He doesn't like black clothing. It's unlucky. Not that he believes in luck. He's been around the universe enough times to know that hardly anything is random or by chance. But he hasn't worn black since he was young and grumpy and white haired. Deep in the bowels of the TARDIS closet he's sure the black suits are lurking, but the TARDIS understands that he doesn't want to see them. He says it's because it clashes with his skin tone now, but the real reason is that he has too much to mourn for already.
The Doctor's surprised when he gets the call. Sarah Jane doesn't usually call unless it's an emergency, and as far as he knows the world isn't ending. Not today, anyways. Unless he's gotten his Earth calendar upside down again. It wouldn't be the first time.
He sprints around the console and types madly on the typewriter. The grainy screen above flashes to life.
"Sarah!" He says cheerfully. "I didn't expect to hear from you until next week. Has the Hatching started yet? Bit ahead of schedule..."
He looks up, and is surprised to see a skinny teenager standing whitefaced in front of the screen.
"Doctor," says the boy.
The Doctor blinks.
"Luke. Where's your mum?"
Luke's face crumples and his voice breaks as he talks.
"I didn't think it would be this. I thought she'd go down saving the Earth, in a blaze of glory. But it was a stupid heart attack."
The Doctor forgets how to breathe. There are tears running down the boy's face now. He's so young. Only a child still.
"One minute she was there, and the next she was just gone," Luke continues. "I didn't even get to say goodbye."
"Sarah Jane, she's..." the Doctor can't even finish the sentence.
Luke nods miserably.
"I know she would have wanted you to come to the..." his voice cracks, and he has to clear his throat. "To the funeral. It's tomorrow."
The Doctor nods.
"I wouldn't miss it," he says. The screen goes blank, but the Doctor continues to stare at it, as if in its depths he will find the answers he is looking for. He always knew that Sarah Jane would die. She is human, after all, and humans die. Her lifespan is quite short, comparatively, and her story had to come to an end some time. Yet, it's a shock to find that it has. His beautiful, vibrant Sarah, who promised that she would never leave him. They all leave him in the end, all of them. Even those who promise that they wouldn't.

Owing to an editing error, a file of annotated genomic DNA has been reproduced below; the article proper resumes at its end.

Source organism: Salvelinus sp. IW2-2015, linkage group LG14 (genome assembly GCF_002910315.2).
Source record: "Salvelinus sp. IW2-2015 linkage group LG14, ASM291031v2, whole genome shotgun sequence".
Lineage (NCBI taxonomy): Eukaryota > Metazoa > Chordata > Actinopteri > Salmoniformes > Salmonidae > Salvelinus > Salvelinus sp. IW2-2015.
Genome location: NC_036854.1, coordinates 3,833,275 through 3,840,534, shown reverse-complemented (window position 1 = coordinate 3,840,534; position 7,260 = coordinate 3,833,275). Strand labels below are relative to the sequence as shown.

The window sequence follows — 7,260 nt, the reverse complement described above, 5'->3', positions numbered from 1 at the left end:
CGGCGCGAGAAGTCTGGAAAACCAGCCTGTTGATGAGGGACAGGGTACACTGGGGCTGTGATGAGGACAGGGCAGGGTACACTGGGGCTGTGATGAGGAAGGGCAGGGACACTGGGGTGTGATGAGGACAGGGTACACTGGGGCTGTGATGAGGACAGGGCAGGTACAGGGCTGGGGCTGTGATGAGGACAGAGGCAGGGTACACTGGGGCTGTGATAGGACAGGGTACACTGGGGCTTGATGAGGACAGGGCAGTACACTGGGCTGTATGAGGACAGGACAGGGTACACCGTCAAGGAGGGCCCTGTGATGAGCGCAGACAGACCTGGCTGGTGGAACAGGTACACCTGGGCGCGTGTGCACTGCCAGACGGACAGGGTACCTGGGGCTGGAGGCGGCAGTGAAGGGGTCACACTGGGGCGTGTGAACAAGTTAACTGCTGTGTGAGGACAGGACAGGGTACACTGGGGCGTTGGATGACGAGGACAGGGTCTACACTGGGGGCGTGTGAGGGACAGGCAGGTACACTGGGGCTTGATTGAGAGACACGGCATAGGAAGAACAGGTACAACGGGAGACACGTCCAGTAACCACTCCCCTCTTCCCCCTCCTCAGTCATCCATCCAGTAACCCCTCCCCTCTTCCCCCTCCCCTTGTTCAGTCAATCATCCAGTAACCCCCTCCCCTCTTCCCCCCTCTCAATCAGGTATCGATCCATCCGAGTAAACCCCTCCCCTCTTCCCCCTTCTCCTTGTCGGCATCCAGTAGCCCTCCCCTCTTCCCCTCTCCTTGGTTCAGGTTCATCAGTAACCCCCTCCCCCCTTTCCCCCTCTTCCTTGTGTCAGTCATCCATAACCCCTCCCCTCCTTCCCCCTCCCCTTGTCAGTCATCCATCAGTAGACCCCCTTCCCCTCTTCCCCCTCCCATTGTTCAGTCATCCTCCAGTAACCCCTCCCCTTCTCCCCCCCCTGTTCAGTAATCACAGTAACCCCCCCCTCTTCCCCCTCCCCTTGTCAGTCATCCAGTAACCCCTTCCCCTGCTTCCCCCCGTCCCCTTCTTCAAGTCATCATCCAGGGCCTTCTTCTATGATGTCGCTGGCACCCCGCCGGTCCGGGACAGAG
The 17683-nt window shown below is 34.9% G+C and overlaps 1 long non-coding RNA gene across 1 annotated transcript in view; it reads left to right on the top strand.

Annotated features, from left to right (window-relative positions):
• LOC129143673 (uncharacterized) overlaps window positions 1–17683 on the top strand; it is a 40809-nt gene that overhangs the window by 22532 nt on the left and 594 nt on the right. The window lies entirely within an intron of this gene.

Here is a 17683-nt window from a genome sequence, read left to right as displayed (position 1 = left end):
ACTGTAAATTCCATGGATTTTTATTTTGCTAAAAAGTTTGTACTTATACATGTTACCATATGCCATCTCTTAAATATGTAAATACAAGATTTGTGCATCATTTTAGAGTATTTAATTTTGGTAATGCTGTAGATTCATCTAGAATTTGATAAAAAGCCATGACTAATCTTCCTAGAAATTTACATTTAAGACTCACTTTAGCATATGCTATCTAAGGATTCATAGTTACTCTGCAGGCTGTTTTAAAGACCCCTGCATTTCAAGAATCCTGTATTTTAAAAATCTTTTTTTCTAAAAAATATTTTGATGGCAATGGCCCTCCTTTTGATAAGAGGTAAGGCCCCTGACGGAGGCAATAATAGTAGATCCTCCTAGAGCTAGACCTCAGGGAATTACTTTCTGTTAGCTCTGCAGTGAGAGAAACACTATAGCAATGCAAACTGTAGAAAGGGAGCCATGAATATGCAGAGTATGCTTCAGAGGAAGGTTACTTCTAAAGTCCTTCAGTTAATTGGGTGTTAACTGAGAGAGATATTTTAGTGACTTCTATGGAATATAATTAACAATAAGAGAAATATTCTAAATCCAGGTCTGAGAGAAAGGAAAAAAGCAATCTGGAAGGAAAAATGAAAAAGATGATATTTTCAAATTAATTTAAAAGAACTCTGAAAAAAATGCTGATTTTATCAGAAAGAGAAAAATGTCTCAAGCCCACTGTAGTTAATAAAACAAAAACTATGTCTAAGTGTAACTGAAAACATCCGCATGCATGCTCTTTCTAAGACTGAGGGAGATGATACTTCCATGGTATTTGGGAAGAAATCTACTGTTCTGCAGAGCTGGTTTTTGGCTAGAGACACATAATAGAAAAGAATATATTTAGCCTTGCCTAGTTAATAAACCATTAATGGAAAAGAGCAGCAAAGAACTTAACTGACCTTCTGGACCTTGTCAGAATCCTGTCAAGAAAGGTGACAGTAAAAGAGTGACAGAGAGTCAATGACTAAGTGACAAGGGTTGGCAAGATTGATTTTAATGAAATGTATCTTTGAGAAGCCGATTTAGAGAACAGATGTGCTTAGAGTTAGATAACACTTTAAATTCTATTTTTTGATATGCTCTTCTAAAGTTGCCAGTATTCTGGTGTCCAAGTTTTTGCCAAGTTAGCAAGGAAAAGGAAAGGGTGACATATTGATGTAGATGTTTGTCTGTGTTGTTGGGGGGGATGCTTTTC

The Doctor tells himself that he's in a time machine, that he doesn't actually have to go to the funeral tomorrow . He can take as much time as he wants before he goes. And yet, he finds himself only a few hours later staring blankly into a mirror. He's glad that Amy and Rory are exploring Veros 9 on their own; he doesn't really want to explain why he is hollow-eyed and silent.
He roots around in the huge closet for a while, thinking maybe he'll wear something more funeral appropriate. But in the end he settles for his usual tweed and bowtie ensemble. Sarah Jane would have liked it better that way, he thinks.
It's bright, intense sunshine outside. The Doctor glares at the brightness, resenting it. How dare anybody be happy when Sarah is gone? He doesn't feel right going and sitting in a church watching Sarah Jane in a box. He tries to tell himself that he can go back to his blue box, and come again when he feels more up to it. But really, when will he ever feel up to saying goodbye to Sarah?